In the modern age, it’s easy to assume that Christians always studied Scripture by reading their personal Bible, or that theological questions always settled by the believer looking through his Bible at home, alone.
But none of that is true. Before the creation of the printing press in 1440, books were handwritten. They were expensive, and took a long time to produce. As a result, reading looked and sounded very different than it does today. Those who could read, and who had access to books, would customarily read aloud. Everyone else would listen, and if need be, ask questions.
That’s why St. Augustine (354-430 A.D.) struggled in his Confessions to understand why his mentor St. Ambrose (337-397 A.D.) was in the odd habit of reading silently:
For I could not request of him what I wished as I wished, in that I was debarred from hearing and speaking to him by crowds of busy people, whose infirmities he devoted himself to. With whom when he was not engaged (which was but a little time), he either was refreshing his body with necessary sustenance, or his mind with reading. But while reading, his eyes glanced over the pages, and his heart searched out the sense, but his voice and tongue were silent.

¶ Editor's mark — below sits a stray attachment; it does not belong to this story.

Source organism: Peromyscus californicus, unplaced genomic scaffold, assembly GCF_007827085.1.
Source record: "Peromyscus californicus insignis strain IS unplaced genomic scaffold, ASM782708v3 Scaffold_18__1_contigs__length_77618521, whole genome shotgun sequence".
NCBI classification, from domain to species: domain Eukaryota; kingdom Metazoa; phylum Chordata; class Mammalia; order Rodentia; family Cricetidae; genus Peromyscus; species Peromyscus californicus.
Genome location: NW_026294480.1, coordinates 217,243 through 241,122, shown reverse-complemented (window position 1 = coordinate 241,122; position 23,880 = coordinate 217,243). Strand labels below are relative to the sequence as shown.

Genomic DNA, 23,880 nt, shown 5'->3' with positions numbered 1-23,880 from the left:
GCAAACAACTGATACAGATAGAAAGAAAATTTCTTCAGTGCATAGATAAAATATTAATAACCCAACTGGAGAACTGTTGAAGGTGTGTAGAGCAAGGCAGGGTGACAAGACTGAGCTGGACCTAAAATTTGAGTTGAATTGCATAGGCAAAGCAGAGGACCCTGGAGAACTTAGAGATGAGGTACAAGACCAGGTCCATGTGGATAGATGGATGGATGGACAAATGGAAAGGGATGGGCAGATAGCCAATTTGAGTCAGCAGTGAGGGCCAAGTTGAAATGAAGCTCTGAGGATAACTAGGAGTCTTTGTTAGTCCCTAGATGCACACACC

Ofttimes, when we had come (for no one was forbidden to enter, nor was it his custom that the arrival of those who came should be announced to him), we saw him thus reading to himself, and never otherwise; and, having long sat in silence (for who dared interrupt one so intent?), we were fain to depart, inferring that in the little time he secured for the recruiting of his mind, free from the clamour of other men’s business, he was unwilling to be taken off. And perchance he was fearful lest, if the author he studied should express anything vaguely, some doubtful and attentive hearer should ask him to expound it, or to discuss some of the more abstruse questions, as that, his time being thus occupied, he could not turn over as many volumes as he wished; although the preservation of his voice, which was very easily weakened, might be the truer reason for his reading to himself. But whatever was his motive in so doing, doubtless in such a man was a good one.